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Re: Exodus / Clue problems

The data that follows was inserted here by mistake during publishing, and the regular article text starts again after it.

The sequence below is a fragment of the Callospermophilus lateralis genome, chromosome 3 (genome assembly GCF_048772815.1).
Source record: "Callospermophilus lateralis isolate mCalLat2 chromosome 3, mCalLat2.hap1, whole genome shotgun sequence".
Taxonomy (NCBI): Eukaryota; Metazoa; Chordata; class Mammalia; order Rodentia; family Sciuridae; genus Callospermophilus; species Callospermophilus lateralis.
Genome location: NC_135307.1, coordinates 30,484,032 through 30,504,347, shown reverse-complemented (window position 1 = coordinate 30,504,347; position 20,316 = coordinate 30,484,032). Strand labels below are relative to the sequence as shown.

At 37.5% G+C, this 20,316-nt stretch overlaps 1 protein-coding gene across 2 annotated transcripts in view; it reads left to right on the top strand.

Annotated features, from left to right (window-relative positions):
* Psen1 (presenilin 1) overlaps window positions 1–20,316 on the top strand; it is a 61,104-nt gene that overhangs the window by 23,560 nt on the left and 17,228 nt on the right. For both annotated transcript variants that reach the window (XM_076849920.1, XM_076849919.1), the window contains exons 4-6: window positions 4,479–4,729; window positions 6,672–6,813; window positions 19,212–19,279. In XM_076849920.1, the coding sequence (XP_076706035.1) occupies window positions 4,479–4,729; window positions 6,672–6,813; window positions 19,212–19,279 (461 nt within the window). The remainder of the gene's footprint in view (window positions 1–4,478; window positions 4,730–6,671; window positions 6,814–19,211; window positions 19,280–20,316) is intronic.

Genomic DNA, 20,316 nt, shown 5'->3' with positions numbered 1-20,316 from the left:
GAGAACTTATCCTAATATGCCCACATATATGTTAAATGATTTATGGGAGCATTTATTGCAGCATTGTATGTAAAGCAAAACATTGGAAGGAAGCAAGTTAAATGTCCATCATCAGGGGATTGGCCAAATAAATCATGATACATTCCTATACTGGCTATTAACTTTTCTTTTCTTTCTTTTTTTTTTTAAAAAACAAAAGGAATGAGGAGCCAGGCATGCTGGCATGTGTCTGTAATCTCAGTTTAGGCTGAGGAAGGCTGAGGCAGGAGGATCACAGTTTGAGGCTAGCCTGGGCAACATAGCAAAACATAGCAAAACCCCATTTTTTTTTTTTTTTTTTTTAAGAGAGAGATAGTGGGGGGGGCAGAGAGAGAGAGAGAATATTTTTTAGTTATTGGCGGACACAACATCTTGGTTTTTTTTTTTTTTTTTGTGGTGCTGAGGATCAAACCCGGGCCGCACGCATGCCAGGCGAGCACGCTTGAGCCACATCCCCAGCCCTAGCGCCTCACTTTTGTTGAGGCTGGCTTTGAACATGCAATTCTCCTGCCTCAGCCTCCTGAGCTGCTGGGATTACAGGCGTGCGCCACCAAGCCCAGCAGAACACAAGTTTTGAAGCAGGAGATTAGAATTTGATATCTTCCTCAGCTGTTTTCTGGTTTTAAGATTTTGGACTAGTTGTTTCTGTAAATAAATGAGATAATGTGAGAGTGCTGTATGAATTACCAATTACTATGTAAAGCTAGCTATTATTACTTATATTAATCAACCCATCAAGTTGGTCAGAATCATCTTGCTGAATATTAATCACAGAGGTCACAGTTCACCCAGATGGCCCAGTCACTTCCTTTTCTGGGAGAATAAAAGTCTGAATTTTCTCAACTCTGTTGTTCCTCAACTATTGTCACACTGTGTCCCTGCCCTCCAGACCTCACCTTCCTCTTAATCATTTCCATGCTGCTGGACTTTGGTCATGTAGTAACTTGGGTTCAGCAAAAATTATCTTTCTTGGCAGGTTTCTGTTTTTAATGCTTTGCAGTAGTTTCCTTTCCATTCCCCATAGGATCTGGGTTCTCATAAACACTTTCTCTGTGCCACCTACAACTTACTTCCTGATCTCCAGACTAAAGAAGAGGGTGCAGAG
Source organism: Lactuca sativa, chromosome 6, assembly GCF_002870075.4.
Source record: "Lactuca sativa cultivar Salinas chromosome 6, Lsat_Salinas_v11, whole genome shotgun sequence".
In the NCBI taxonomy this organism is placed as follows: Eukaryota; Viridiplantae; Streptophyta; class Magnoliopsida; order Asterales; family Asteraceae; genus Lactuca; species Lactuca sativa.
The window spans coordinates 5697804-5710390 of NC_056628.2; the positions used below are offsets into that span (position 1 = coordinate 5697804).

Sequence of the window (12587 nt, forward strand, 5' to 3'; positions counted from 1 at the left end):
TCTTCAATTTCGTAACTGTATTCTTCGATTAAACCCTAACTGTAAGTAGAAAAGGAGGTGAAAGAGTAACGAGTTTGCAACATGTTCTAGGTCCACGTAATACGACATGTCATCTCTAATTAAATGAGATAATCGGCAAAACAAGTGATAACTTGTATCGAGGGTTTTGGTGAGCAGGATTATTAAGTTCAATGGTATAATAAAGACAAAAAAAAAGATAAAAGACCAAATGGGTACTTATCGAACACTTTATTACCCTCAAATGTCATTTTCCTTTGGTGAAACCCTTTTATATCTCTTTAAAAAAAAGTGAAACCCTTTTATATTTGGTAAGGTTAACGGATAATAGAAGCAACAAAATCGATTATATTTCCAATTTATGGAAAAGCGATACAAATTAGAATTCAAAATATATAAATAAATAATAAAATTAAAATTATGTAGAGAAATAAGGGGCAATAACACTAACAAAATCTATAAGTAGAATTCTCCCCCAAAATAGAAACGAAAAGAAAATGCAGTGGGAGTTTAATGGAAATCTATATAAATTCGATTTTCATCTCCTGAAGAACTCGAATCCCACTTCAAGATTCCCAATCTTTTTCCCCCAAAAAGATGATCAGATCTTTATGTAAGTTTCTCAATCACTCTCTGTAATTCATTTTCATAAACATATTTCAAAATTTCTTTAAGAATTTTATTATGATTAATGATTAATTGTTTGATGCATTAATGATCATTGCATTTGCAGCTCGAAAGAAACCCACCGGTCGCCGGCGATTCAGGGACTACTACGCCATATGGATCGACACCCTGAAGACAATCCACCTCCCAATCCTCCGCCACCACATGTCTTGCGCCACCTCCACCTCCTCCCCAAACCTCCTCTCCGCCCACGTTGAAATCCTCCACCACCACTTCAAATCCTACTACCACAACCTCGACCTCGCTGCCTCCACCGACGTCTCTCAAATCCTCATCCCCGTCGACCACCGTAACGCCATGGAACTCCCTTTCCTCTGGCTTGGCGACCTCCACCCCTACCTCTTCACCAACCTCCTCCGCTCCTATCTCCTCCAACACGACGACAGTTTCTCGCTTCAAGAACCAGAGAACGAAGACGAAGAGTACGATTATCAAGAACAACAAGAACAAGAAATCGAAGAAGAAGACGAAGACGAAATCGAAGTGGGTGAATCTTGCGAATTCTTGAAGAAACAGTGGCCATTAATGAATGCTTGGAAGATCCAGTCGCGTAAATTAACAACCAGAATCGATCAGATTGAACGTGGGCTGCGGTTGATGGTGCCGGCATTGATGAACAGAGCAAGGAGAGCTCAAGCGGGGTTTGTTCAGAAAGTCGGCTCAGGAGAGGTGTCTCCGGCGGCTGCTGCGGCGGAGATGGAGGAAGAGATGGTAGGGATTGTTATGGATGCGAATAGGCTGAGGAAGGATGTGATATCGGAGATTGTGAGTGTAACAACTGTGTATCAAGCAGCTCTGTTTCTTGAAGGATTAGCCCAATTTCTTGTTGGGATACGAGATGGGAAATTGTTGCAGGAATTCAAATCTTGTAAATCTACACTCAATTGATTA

At 05:18 PM 11/16/98 -0500, Daniel Senie wrote: >Actually, the blocks are mine, not theirs. If you use a traceroute on a >system which uses ICMP ECHO packets to do the trace, instead of the >older Unix implementations which use random UDP ports, your traceroute >will get to my site without trouble. The traceroute I am running is current as it gets, for the unix world that is. I have found that most sites won't block UDP near as often as they block ICMP and this, I have much more success with this traceroute than say, the tracert program on winblows boxes. > >I hadn't thought about the PMTU failure this causes. Not nice at all. Most people don't think about it. It can cause you problems though. Especially when in most cases, when PMTU can't be determined, it is defaulted to 1500. >The problem with this is I can't do traceroutes out, then, because all >the responses from the 10.x.x.x/8 and 172.16.0.0/16 machines get caught >in the filters. Sure you can. Any decent NAT or MASQ system will take care of that for you. Case in point: root> ifconfig eth0 eth0 Link encap:Ethernet HWaddr 00:A0:C9:06:7C:82 inet addr:192.168.101.250 Bcast:192.168.101.255 Mask:255.255.255.0 UP BROADCAST RUNNING MULTICAST MTU:1500 Metric:1 RX packets:5427402 errors:0 dropped:0 overruns:0 TX packets:4912650 errors:0 dropped:0 overruns:0 Interrupt:9 Base address:0xff40 root> route -n Kernel IP routing table Destination Gateway Genmask Flags Metric Ref Use Iface 192.168.101.0 0.0.0.0 255.255.255.0 U 0 0 62 eth0 127.0.0.0 0.0.0.0 255.0.0.0 U 0 0 19 lo 0.0.0.0 192.168.101.48 0.0.0.0 UG 0 0 412 eth0 root> traceroute mae-east.psi.net traceroute to mae-east.psi.net (126.96.36.199), 30 hops max, 40 byte packets 1 barrister (192.168.101.48) 0.467 ms 0.363 ms 0.346 ms 2 188.8.131.52 (184.108.40.206) 154.795 ms 139.175 ms 139.722 ms 3 220.127.116.11 (18.104.22.168) 139.654 ms 139.077 ms 139.712 ms 4 leaf2.nc.us.psi.net (22.214.171.124) 179.613 ms 179.044 ms 159.642 ms 5 rc1.nc.us.psi.net (126.96.36.199) 299.494 ms 188.930 ms 169.680 ms 6 core.net223.psi.net (188.8.131.52) 209.555 ms 178.857 ms * Note: I am quite amazed to only see ONE "*" in that trace considering the network that box is attached to. >> than your own. I Hope nothing happens that would require your PERSONAL >> attention while you're at some convention, on vacation, etc. > >Fortunately I have enough of an operation to have a direct dial-in to my >network so that I can get in even if the ISP link is down, but I agree >with your assessment. I think most of us can do that. The difference is that I use the dialin for security to get devices that I can NOT install SSH on. For everything else, it is a backup link. It would be quite costly for me to dial into the box from the Philippines while I'm over there, even if I could find a decent phone line to do so. The satellite link while slower than I would like, works quite well though. I suppose that you could also telnet/ssh to a "real" IP address behind your router and then telnet to the router though. >> ...and one last point... >> >> - Have someone loan them a clue about why they should NOT use RFC1918 space >> in the way your isp is doing so. > >Agree. Unfortunately, when selecting ISPs, this was not an aspect I >expected I'd have to worry about, and so I didn't ask. It certainly goes >on my list for the next negotiation, though. I never asked FNSI either. I guess that considering how many providers actually do this, I was lucky to find one that actually knows better. ------- John Fraizer | __ _ The System Administrator | / / (_)__ __ ____ __ | The choice mailto:John.Fraizer@EnterZone.Net | / /__/ / _ \/ // /\ \/ / | of a GNU http://www.EnterZone.Net/ | /____/_/_//_/\_,_/ /_/\_\ | Generation A 486 is a terrible thing to waste...